Friday, May 23, 2014

Holly West on "Nine Book Experiences You Should Have Before You Die" at Do Some Damage, and a few of my own

I came across this POST by Holly West over on Do Some Damage a couple of days ago and thought it might be a good one to link to in the absence of a review here. But I've been too busy to even do that, until now. I liked her list a lot, and should probably add to the list in her comment field, but I'll just do it here.

Book reading experiences I think you should have before you die:

Slog through a book to the bitter end before you decide whether you love it or hate it. (Don Quixote, I'm looking at you. By the way, the progression was: hate, hate, hate, hate, hate, hate...wait a

(That's Picasso, folks. Because it takes a Spaniard to know a Spaniard)

Read a book in the wee hours of the morning when you're really supposed to be doing something else--like studying for a final. My aunt sent me a copy of Pride and Prejudice at a really inopportune moment in my academic career, and for that I will be eternally grateful.

My professor Mary Holmes said that the reason library stacks should be open and not closed is that it's never the book you're looking for that grabs you, it's the other one.

Always give at least a look at books that seem to come to you in an extremely random way. I was delighted to have read John Krich's Music in Every Room: Around the World in a Bad Mood when I was in Southeast Asia, for instance. Someone had left it on a table. Apparently just for me.

And if a book literally jumps off the shelf at you, stop what you're doing and TAKE A LOOK. Even if you just open to a random page.

Somewhat contrary to my first piece of advice, every once in awhile, give yourself permission to just stop reading something. If it's really worth it, it will probably come back round your way again.

Read a book in the company of friends. I know some people look down a little on book groups for a variety of reasons. (Personally, I think one of the reasons is misogyny, as for various reasons it seems to be more of feminine activity than a masculine one.) And sometimes I get tired myself of reading what other people want me to read. But reading and discussing together is a great bonding experience, and even if half the time you're talking about your kids or pets, there's always at least some time you're talking about the work of literature itself. And putting your minds together to talk about a creative work is a wonderful way to get to know other people and how they think.

Trust me.

Tuesday, May 20, 2014

You saw the movie--now read the book. Walkabout, by James Vance Marshall at Escape Into Life

I forgot to put up a link to the post I did about the short novel Walkabout for Escape Into Life. I saw the Nicholas Roeg movie quite a long time ago. The book is quite different in tone from the film, at least from what I remember. I think perhaps the best part is the evocation of the Australian Outback. But check it out yourself.

Monday, May 12, 2014

Tra la, tra la, Trollope

Reviews may be a bit thin on the ground here for awhile, as I've undertaken to read The Way We Live Now by Anthony Trollope, which in the Penguin edition weighs in at around 750+ pages. In small print. I must have wanted to read it, as I already owned a copy somehow, but the catalyst for actually doing so is a once a year book group I'm in. (Although last year was the first year and this year may well be the final one.) I've read Trollope before, and enjoyed him, and I would say that he is a very smooth writer. I find little resistance in myself to the project. Still, I feel a bit melancholy reading this, as I know in an earlier era in my life there seemed to be more time for big, leisurely books than there is now. I suspect that is true for many of us.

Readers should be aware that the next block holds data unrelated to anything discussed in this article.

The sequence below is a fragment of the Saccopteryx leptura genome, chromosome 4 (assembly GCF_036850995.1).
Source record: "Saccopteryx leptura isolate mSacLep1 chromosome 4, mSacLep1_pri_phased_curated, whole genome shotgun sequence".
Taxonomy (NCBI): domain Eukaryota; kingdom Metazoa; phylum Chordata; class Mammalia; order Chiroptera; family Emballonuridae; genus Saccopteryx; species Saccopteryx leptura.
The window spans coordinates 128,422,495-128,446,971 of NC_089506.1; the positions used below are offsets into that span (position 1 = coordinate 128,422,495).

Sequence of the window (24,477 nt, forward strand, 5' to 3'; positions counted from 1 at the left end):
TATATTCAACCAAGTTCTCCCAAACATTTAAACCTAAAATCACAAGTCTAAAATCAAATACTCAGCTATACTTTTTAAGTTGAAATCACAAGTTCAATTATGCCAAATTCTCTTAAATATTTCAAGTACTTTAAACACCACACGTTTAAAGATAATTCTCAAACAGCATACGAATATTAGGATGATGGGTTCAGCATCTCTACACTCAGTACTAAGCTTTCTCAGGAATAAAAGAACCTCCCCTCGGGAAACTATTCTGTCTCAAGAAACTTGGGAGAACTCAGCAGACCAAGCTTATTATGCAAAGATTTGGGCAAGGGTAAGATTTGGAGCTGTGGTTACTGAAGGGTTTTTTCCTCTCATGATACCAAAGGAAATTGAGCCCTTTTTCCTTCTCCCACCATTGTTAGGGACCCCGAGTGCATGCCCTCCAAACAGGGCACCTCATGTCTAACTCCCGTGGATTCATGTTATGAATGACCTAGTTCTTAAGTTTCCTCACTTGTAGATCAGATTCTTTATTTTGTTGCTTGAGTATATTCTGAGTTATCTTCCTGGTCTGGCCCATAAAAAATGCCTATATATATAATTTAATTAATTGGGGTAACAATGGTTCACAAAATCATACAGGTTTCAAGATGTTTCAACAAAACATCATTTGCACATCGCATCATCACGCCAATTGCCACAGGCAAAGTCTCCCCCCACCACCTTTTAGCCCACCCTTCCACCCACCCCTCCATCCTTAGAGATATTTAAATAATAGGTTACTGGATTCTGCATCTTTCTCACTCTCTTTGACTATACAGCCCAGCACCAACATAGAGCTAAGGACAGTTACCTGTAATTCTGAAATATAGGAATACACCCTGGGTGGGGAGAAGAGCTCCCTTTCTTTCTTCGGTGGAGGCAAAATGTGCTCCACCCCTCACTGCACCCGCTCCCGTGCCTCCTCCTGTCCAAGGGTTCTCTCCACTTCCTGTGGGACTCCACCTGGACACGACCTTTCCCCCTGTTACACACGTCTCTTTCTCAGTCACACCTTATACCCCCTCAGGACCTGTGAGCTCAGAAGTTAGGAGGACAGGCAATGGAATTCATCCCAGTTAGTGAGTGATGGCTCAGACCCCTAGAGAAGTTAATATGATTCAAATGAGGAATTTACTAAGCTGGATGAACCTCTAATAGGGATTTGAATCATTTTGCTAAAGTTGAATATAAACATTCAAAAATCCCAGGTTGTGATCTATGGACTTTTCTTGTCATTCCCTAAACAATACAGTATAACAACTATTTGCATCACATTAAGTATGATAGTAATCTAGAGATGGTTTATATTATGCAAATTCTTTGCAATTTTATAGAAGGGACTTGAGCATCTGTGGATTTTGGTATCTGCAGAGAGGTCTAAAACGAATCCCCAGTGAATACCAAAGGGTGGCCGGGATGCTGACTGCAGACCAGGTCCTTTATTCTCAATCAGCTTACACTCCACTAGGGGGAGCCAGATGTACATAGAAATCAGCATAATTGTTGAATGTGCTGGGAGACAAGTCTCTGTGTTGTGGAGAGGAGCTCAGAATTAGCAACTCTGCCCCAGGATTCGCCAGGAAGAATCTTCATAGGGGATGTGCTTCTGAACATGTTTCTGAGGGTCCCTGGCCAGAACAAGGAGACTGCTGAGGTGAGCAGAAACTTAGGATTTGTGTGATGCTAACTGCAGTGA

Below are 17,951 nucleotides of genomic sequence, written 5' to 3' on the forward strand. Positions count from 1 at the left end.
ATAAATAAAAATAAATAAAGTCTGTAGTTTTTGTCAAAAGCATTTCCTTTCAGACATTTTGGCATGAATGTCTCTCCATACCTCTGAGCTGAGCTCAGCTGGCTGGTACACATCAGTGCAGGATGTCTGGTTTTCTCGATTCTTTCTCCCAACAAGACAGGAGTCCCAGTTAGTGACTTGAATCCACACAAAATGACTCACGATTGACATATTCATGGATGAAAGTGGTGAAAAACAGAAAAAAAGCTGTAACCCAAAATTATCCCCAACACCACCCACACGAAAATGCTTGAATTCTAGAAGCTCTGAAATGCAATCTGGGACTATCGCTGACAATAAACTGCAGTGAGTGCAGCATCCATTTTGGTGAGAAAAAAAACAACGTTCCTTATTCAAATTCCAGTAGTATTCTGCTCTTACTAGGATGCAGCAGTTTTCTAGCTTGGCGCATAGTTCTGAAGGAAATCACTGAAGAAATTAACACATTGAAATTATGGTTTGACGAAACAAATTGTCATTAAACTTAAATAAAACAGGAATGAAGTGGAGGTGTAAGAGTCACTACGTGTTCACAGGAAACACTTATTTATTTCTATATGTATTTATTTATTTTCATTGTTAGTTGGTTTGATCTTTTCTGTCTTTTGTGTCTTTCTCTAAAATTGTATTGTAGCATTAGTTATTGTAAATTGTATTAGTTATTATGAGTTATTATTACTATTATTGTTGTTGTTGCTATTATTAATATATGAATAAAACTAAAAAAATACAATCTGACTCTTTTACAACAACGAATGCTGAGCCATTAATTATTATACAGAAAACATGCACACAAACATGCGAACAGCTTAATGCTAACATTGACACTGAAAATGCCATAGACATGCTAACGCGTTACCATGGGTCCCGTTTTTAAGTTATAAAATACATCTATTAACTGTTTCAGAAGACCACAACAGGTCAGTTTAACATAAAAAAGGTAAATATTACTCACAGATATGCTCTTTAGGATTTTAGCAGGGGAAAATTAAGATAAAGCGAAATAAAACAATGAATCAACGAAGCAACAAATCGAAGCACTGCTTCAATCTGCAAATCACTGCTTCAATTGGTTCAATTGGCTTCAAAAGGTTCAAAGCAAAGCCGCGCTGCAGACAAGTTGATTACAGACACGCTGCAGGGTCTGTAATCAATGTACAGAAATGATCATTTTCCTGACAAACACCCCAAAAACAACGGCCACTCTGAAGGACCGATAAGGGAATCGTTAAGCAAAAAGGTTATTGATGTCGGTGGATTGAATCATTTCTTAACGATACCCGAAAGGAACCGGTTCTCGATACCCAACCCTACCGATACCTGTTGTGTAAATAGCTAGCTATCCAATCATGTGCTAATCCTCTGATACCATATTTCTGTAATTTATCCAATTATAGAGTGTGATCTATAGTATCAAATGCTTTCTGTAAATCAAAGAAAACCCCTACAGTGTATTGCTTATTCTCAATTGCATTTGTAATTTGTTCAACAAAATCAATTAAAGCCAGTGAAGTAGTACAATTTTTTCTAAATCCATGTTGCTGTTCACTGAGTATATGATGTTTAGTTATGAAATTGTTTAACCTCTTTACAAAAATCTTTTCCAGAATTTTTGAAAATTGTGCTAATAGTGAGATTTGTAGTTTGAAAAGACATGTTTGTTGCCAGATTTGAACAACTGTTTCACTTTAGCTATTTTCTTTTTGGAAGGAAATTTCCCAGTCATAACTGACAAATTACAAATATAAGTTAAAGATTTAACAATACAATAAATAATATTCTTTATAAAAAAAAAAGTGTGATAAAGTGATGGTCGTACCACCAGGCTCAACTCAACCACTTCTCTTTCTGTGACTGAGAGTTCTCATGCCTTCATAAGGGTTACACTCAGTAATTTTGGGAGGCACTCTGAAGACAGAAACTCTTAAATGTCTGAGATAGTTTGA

I am going to be very curious to hear what others have to say about the book, as it has some interesting parallels to the present day financial world, which I suspect some of my friends will be able to draw out better than I can.

There are several marriage plots going in the book, and as I reach the halfway mark, none of them are even close to being resolved. I am very interested to see how our plotmaker does this, because in two separate threads, a young woman must choose between the sensible choice and the romantic choice. In one case, neither answer seems very good. In the other, neither answer seems very bad. I am interested to learn what Trollope thinks is the right solution to these conundrums, and whether I agree with him.

What's funny about the cover art of the older edition I'm reading is that it's the same painting but reversed, and they've cut out the man on the left in the above version entirely...

To be continued...

Sunday, May 4, 2014

Sweet Thursday at Escape Into Life and a podcast

My review of John Steinbeck's Sweet Thursday is up at Escape Into Life. I doubt I would have read this short novel without my book group choosing it because somehow I had mixed it up with another Steinbeck title and vaguely thought it was about a wayward Tuesday Weld. Sometimes it pays to read the cover copy. The book is actually a sequel to Cannery Row, and highly enjoyable. It spoke to my condition in a couple of ways--first in the recognition that there are different eras in a life, and second in one character's gradual understanding that slowing down a bit can actually be beneficial at times.

In other news, and I've already posted this a couple of other places, a story of mine called The Pirate's True Love was selected for a new fantasy podcast series and you can find it HERE. I was quite happy about it, but I've already gone on and on about it, so just check out the story if you're interested. You can listen to one by A.A. Attanasio first, or just hop to about 44 minutes in if so inclined.